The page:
With its triumph at the Oscars, “The Artist” has finally capped an incredible year since its premiere last May at the Cannes Film Festival, with multiple awards across the globe from a variety of international journalist and film critics associations. And as everybody knows by now, the collective chorus of commendation relates to the fact that not only is this a silent movie, but one that supposedly recreates what a black-and-white silent movie must have looked like circa 1928, a year retrospectively recognized as the artistic apogee for this phase of Hollywood history, yet ironically, its last stand as well, as the industry was coming to terms with the arrival of sound.
This period of transition, brilliantly evoked, parodied, and memorialized in the classic musical, “Singin’ in the Rain”, was the singularly most convulsive moment ever in the film industry, particularly for many actors and actresses who attained levels of popularity at time when cinema reigned as the vehicle of international mass appeal, only to see their careers collapse overnight over their incapacity to meet the demand to actually speak dialogue, even act, with realistic credibility, and in some cases, without the accents of their native countries.
It is this convulsion that serves as the backdrop for the principle story in “The Artist”, which is in part based on the real-life story of John Gilbert, the handsome matinee idol of the 1920s whose career died in the 1930s, before he himself did of alcoholism in 1938. Yet the story itself is a fairly unimaginative re-use of the plot from the 1937 and 1954 versions of “A Star is Born”, which in turn were derived from a 1932 film, “What Price Hollywood?”. The basic narrative; a young and aspiring actress is discovered by a popular romantic leading man, who falls in love with her and promotes her career, only to see her career rise and his fall, which in turn leads him to drink. The major difference here is that writer and director Michel Hazanavicius has opted for a sentimental “happy” ending, rather than the tragic, yet bittersweet ending of his predecessors, and both the staleness of the story’s premise and the banality of this movie’s conclusion are two main reasons why I regard this film as wildly overrated.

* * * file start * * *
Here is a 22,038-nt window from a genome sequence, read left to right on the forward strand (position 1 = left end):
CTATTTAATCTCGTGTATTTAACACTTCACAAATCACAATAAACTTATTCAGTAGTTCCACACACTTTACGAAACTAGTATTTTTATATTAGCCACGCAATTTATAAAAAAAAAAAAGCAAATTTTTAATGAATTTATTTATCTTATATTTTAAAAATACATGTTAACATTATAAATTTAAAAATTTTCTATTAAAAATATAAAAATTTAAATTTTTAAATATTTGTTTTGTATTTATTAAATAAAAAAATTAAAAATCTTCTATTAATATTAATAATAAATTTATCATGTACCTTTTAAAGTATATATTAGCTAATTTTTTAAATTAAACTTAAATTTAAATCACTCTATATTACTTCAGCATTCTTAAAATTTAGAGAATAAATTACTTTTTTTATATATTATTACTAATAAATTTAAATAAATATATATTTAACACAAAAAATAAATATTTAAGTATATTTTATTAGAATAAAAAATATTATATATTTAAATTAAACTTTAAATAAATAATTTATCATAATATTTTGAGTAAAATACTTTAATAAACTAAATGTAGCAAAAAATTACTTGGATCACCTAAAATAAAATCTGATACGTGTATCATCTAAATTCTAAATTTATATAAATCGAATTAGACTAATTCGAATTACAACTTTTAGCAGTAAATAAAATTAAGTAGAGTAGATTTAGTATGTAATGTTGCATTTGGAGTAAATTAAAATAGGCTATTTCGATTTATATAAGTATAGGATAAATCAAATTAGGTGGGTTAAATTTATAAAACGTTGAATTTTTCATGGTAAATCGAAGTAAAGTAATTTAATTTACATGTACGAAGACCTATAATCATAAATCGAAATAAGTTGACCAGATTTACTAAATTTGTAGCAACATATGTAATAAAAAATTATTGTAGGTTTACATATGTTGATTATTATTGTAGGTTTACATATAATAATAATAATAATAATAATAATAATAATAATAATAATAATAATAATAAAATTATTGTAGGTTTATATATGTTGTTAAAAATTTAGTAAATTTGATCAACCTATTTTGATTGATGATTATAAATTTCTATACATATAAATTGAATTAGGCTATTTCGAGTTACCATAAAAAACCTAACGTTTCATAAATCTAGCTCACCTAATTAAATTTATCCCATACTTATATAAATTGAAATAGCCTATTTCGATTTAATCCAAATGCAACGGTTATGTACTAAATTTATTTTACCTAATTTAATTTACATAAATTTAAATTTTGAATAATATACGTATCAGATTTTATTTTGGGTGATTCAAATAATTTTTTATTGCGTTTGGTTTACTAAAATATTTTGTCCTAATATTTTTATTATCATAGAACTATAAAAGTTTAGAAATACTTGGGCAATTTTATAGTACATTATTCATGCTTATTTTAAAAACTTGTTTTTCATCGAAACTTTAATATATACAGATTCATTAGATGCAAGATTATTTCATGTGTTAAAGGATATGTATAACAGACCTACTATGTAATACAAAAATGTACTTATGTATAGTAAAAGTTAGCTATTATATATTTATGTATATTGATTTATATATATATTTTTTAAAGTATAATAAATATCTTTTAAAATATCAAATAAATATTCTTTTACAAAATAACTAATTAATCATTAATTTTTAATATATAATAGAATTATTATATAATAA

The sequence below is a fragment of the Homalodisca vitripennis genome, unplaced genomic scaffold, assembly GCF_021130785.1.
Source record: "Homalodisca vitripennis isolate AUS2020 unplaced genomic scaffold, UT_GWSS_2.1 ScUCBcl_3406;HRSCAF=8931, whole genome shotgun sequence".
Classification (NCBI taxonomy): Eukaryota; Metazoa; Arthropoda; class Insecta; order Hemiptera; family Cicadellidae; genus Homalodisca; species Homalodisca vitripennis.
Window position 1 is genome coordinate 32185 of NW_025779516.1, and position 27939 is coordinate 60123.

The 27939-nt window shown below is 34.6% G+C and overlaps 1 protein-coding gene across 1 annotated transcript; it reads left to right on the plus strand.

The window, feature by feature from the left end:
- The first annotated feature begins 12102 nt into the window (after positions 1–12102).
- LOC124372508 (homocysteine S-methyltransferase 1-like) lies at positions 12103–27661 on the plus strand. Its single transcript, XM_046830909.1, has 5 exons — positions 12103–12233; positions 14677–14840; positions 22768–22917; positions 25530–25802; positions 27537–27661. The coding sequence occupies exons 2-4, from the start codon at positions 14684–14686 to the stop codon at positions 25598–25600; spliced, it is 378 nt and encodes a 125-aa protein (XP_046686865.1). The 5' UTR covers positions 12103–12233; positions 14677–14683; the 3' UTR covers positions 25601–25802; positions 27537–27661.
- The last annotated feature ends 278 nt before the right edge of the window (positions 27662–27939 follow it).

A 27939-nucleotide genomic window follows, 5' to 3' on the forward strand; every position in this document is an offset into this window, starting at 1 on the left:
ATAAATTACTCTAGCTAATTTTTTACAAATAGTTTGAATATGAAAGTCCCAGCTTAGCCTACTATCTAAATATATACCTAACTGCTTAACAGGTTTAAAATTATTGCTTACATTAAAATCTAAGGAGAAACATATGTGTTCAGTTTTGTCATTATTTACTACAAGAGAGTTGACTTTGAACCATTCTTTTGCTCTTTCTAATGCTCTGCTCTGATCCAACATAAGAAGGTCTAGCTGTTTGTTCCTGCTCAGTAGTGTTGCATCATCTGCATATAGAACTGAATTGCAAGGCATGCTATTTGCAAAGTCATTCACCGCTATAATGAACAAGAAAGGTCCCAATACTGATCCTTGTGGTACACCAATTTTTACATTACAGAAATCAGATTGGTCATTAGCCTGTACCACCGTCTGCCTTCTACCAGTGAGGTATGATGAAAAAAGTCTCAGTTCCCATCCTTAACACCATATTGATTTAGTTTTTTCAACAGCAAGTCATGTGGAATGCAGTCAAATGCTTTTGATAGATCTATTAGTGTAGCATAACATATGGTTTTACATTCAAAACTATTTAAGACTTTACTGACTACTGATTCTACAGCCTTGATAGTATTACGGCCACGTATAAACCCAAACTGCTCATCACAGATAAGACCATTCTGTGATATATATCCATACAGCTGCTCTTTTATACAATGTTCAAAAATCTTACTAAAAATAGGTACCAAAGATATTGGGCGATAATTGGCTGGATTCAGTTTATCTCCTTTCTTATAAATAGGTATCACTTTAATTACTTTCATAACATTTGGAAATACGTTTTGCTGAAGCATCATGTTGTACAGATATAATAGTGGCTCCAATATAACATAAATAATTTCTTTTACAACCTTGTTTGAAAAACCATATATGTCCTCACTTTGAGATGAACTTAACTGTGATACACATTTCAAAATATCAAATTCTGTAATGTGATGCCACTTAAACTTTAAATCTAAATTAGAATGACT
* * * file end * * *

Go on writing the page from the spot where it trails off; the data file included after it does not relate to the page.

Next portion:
I have other reasons to resist “The Artist”, the most important being that the “salvation” of the fallen idol, Jean Dujardin’s George Valentin, comes not through any change, sacrifice, action, or self-awareness on behalf of Valentin, but rather through the “rescue” of Bérénice Bejo’s Peppy Miller, thus one has the impression that the character has not learned anything about himself, or life in general, and thus the “upbeat” conclusion, though Dujardin and Bejo are electifying in their dance number, rings hollow. The overly cutesy bits involving a loyal lapdog only contribute a forced whimsy to the proceedings.
But why then is everybody else so up on this movie? The novelty factor in the audacity of the concept cannot be discounted. Furthermore, to his credit, Hazanavicius and his production team, including cinematographer Guillaume Schiffman, production designer Laurence Bennett, and editor Anne Sophie-Bion have done their homework in recreating the “look” and rhythm of a silent movie. Still, with all the technical virtuosity on display, “The Artist” (the stilted pretentiousness of the title also annoys me) would have been impossibly tedious without the charisma demonstrated by Dujardin and Bejo, both of whom embody the sort of movie magic that legends on the big screen were once made of, and the best I can say about the “The Artist” is that I hope it brings their talents to a wider audience in future projects.
The Artist, written and director by Michel Hazanavicius, with Jean Dujardin and Bérénice Bejo, silent, with English subtitles. 100 minutes.
Rick Segreda is the film critic for Ecuador’s La Hora.
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Thank you, reader, for your gentle correction. In appreciation, and to
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